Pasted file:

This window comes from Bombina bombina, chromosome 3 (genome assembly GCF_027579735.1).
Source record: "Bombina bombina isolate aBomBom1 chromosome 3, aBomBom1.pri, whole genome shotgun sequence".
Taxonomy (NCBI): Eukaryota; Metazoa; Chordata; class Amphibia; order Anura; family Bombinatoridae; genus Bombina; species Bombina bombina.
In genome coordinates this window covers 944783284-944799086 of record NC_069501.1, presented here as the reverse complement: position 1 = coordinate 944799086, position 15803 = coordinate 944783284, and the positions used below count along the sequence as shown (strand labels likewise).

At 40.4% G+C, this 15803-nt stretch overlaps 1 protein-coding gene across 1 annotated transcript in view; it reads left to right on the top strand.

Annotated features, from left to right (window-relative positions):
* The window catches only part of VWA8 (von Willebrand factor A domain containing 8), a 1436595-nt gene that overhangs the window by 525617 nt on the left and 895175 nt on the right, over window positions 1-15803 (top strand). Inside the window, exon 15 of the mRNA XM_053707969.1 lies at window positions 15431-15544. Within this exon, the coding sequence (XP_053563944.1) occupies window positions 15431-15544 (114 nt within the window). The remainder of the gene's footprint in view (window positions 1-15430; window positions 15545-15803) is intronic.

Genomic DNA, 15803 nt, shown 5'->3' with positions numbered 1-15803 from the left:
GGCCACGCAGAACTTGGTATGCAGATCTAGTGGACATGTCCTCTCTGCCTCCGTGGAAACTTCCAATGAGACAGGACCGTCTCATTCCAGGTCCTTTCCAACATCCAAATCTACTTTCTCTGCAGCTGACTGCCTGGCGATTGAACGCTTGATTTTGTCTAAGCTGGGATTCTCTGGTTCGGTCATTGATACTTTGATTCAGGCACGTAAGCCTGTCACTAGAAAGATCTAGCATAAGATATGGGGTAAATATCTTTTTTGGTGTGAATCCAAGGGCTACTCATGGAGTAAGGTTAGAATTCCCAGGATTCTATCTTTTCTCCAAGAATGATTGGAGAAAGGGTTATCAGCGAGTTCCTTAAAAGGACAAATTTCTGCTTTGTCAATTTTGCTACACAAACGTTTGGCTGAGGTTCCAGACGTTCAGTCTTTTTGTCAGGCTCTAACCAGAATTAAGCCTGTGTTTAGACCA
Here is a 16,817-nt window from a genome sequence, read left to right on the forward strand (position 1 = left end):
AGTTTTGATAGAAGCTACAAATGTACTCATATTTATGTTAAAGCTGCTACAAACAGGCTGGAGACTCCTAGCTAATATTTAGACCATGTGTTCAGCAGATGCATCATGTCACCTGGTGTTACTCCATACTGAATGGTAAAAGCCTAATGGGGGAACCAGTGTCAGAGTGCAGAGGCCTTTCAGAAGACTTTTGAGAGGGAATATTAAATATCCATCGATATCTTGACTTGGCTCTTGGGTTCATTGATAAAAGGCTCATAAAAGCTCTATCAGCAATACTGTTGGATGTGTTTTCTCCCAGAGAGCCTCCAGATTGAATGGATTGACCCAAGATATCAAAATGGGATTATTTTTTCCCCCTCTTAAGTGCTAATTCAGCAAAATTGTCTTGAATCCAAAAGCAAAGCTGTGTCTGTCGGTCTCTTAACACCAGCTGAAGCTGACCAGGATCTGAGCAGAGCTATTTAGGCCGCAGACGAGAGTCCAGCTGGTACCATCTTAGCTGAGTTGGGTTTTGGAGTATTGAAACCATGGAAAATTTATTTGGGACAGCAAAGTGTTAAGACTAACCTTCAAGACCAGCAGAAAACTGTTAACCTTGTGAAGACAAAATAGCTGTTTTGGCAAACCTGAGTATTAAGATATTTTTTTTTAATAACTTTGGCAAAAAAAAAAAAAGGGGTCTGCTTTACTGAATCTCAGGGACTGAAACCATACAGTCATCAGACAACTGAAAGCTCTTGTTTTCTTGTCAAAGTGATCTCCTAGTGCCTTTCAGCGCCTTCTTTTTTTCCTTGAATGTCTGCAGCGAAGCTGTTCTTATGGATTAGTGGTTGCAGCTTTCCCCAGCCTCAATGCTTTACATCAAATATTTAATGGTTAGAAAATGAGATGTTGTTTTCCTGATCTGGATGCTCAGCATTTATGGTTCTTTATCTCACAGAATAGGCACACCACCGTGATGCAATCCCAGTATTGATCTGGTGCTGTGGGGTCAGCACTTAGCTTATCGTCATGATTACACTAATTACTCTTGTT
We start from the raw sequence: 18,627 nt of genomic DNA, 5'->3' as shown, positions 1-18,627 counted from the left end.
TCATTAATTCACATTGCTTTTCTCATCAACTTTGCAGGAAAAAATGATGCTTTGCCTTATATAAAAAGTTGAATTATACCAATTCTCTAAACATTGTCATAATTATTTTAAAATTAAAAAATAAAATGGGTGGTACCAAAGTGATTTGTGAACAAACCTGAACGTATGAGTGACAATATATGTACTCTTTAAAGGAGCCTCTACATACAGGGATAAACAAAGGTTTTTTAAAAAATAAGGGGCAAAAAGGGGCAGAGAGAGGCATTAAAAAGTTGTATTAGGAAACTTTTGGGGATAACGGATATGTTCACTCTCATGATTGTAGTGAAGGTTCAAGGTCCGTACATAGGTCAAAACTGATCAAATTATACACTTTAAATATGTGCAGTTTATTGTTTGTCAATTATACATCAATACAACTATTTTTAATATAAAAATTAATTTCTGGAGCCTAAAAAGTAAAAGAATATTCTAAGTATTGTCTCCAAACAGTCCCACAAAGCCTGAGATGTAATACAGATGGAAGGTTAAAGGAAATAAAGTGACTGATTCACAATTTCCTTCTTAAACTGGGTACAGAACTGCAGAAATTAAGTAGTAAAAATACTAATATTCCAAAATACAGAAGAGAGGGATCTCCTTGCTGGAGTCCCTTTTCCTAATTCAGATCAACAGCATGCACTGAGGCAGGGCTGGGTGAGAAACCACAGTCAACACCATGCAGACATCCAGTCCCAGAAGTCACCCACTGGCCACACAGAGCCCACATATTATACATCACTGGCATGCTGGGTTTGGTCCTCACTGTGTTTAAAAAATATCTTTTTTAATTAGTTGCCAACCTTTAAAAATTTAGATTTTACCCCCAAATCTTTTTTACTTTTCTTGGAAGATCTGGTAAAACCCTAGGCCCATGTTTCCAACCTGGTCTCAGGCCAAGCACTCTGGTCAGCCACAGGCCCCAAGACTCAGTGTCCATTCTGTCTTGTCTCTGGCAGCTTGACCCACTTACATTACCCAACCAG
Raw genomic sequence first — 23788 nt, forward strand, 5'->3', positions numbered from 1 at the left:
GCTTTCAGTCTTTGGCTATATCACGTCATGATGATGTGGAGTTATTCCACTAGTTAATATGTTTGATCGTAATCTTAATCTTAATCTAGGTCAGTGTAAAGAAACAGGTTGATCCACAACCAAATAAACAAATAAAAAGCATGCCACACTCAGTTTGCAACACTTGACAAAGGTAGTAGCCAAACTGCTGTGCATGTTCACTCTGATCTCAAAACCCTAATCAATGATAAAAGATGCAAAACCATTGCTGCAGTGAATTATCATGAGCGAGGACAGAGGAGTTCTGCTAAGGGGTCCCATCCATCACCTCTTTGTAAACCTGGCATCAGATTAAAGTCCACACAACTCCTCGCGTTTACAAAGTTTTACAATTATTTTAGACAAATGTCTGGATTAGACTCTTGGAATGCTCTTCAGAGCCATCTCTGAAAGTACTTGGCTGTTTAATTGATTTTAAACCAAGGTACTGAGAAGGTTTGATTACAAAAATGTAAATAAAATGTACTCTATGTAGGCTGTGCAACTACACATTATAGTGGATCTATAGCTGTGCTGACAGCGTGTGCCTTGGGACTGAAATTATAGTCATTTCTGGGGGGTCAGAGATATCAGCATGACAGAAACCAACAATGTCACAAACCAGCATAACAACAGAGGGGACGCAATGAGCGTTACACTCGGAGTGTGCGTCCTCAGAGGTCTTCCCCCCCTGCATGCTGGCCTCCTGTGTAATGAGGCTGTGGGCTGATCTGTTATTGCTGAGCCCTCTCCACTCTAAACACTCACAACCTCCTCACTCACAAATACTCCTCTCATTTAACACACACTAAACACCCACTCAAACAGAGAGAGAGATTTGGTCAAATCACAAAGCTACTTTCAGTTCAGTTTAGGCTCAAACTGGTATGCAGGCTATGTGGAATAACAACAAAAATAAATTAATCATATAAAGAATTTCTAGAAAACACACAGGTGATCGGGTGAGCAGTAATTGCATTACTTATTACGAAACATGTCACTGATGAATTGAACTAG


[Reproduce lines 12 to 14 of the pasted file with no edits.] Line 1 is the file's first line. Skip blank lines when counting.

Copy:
We start from the raw sequence: 18,627 nt of genomic DNA, 5'->3' as shown, positions 1-18,627 counted from the left end.
TCATTAATTCACATTGCTTTTCTCATCAACTTTGCAGGAAAAAATGATGCTTTGCCTTATATAAAAAGTTGAATTATACCAATTCTCTAAACATTGTCATAATTATTTTAAAATTAAAAAATAAAATGGGTGGTACCAAAGTGATTTGTGAACAAACCTGAACGTATGAGTGACAATATATGTACTCTTTAAAGGAGCCTCTACATACAGGGATAAACAAAGGTTTTTTAAAAAATAAGGGGCAAAAAGGGGCAGAGAGAGGCATTAAAAAGTTGTATTAGGAAACTTTTGGGGATAACGGATATGTTCACTCTCATGATTGTAGTGAAGGTTCAAGGTCCGTACATAGGTCAAAACTGATCAAATTATACACTTTAAATATGTGCAGTTTATTGTTTGTCAATTATACATCAATACAACTATTTTTAATATAAAAATTAATTTCTGGAGCCTAAAAAGTAAAAGAATATTCTAAGTATTGTCTCCAAACAGTCCCACAAAGCCTGAGATGTAATACAGATGGAAGGTTAAAGGAAATAAAGTGACTGATTCACAATTTCCTTCTTAAACTGGGTACAGAACTGCAGAAATTAAGTAGTAAAAATACTAATATTCCAAAATACAGAAGAGAGGGATCTCCTTGCTGGAGTCCCTTTTCCTAATTCAGATCAACAGCATGCACTGAGGCAGGGCTGGGTGAGAAACCACAGTCAACACCATGCAGACATCCAGTCCCAGAAGTCACCCACTGGCCACACAGAGCCCACATATTATACATCACTGGCATGCTGGGTTTGGTCCTCACTGTGTTTAAAAAATATCTTTTTTAATTAGTTGCCAACCTTTAAAAATTTAGATTTTACCCCCAAATCTTTTTTACTTTTCTTGGAAGATCTGGTAAAACCCTAGGCCCATGTTTCCAACCTGGTCTCAGGCCAAGCACTCTGGTCAGCCACAGGCCCCAAGACTCAGTGTCCATTCTGTCTTGTCTCTGGCAGCTTGACCCACTTACATTACCCAACCAG
Raw genomic sequence first — 23788 nt, forward strand, 5'->3', positions numbered from 1 at the left: